NEW YORK (Reuters Health) - Many processed foods contain too much salt, and sauces, spreads, and processed meats are the top offenders, new research shows.
People who consume lots of salt are more likely to see their blood pressure rise as they get older, with a corresponding increase in their heart disease risk.
Public health officials are increasingly looking to the food industry for help in cutting people's salt intake; the United Kingdom and France, for example, have been able to achieve significant reductions in salt consumption through industry collaborations, while New York City has just launched a campaign to cut US salt intake by 25 percent over the next five years.
Similar efforts are now underway in Australia, and some companies have begun to reduce the salt content of some of their products, according to Dr. Jacqueline L. Webster and colleagues from the George Institute for International Health in Sydney, Australia.
To help guide such efforts, the researchers gathered data on the sodium content of 7,221 products in 10 food groups, 33 categories, and 90 subcategories.
According to a report in the American Journal of Clinical Nutrition, foods were considered to be high in sodium if they contained more than 500 milligrams of sodium for every 100 grams, while foods with sodium contents below 120 milligrams of sodium for every 100 grams were classified as low sodium.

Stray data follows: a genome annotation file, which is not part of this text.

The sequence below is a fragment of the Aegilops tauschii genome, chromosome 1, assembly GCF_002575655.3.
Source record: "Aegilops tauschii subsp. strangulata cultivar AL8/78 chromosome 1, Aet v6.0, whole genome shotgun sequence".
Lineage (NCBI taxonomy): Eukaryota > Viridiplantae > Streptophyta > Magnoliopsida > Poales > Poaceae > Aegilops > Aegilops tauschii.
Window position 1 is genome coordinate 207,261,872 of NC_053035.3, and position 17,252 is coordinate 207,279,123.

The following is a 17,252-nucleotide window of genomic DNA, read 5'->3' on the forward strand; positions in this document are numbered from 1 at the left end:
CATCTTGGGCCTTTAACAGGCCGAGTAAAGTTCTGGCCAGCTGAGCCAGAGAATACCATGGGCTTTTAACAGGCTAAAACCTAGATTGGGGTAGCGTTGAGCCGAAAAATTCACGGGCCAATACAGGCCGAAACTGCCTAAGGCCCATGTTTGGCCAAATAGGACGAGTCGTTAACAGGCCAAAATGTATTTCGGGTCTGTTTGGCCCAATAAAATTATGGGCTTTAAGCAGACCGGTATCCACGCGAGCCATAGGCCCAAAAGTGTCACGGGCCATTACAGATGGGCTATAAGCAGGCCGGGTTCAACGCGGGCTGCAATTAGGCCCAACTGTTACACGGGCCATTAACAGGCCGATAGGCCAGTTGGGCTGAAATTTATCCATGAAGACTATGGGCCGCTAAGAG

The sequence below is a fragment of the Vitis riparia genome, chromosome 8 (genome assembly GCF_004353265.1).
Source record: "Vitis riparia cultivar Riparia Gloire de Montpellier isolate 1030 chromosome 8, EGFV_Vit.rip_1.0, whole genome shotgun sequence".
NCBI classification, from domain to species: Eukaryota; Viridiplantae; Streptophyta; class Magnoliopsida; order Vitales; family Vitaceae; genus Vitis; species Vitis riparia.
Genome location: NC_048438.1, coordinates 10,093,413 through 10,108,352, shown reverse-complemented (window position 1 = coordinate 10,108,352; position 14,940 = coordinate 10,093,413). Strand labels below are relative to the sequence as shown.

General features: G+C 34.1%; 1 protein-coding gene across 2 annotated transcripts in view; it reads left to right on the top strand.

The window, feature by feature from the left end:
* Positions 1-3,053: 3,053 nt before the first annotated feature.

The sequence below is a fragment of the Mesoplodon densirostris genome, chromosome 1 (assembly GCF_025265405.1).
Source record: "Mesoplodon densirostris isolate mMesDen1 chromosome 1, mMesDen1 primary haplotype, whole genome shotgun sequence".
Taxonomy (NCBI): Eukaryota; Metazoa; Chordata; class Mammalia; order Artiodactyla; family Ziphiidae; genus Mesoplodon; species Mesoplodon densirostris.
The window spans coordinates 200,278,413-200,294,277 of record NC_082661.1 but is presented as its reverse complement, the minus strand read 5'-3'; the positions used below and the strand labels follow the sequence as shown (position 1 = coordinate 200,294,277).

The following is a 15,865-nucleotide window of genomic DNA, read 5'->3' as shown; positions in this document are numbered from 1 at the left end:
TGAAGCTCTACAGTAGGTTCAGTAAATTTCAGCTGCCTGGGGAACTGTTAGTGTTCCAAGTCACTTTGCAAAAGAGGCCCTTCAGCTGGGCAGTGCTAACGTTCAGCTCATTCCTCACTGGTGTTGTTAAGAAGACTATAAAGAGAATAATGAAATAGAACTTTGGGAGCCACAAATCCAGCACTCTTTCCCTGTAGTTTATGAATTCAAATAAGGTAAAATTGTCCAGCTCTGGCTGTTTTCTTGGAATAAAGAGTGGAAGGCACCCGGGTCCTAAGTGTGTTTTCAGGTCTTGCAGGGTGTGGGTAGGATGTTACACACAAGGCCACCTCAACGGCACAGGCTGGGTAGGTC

The researchers found dramatic variation in salt content within certain food categories. For example, the saltiest type of hard cheese had six times more sodium than the least salty type, while there was a 14-fold difference in salt content within the sliced meat category and a 100-fold difference within the frozen potato product category.
Sauces and spreads, at 1,283 mg per 100 g, and processed meats, at 846 mg per 100 g, were the categories with the highest average sodium content.
Sodium content was lowest for cereals (206 mg per 100 g) and fruits and vegetables (211 mg per 100 g). Nearly two-thirds of the 33 food categories had average sodium concentrations that were higher than the maximum standards set by the UK Food Standards Agency, while breads, processed meats, sauces and canned vegetables included many subcategories above these targets.
Now that this information has been collected, Webster and her team write, "the establishment of salt targets for all relevant products is the next step, and leading industry players within Australia have indicated a willingness to embark on this process."
"A national salt-reduction program," they say, "has enormous potential to avert chronic disease through blood pressure lowering at a fraction of the cost of drug therapies for the management of hypertension (high blood pressure) and should be a national priority."
SOURCE: American Journal of Clinical Nutrition, online December 2, 2010.